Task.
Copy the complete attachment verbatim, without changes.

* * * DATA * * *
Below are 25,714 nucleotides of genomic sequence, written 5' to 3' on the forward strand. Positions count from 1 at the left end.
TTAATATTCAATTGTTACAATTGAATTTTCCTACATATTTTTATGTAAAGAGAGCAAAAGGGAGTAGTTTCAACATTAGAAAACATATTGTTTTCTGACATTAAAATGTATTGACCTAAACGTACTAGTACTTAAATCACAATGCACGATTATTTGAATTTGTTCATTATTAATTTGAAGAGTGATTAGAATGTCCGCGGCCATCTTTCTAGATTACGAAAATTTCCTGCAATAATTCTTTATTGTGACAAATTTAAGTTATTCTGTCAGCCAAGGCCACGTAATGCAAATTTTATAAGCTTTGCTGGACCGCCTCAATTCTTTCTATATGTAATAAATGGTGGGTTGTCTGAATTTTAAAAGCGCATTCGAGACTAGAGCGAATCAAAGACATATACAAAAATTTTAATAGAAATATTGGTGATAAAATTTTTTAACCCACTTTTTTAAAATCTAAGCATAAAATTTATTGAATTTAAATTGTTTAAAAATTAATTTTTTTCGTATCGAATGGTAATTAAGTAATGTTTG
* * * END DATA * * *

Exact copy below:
Below are 25,714 nucleotides of genomic sequence, written 5' to 3' on the forward strand. Positions count from 1 at the left end.
TTAATATTCAATTGTTACAATTGAATTTTCCTACATATTTTTATGTAAAGAGAGCAAAAGGGAGTAGTTTCAACATTAGAAAACATATTGTTTTCTGACATTAAAATGTATTGACCTAAACGTACTAGTACTTAAATCACAATGCACGATTATTTGAATTTGTTCATTATTAATTTGAAGAGTGATTAGAATGTCCGCGGCCATCTTTCTAGATTACGAAAATTTCCTGCAATAATTCTTTATTGTGACAAATTTAAGTTATTCTGTCAGCCAAGGCCACGTAATGCAAATTTTATAAGCTTTGCTGGACCGCCTCAATTCTTTCTATATGTAATAAATGGTGGGTTGTCTGAATTTTAAAAGCGCATTCGAGACTAGAGCGAATCAAAGACATATACAAAAATTTTAATAGAAATATTGGTGATAAAATTTTTTAACCCACTTTTTTAAAATCTAAGCATAAAATTTATTGAATTTAAATTGTTTAAAAATTAATTTTTTTCGTATCGAATGGTAATTAAGTAATGTTTG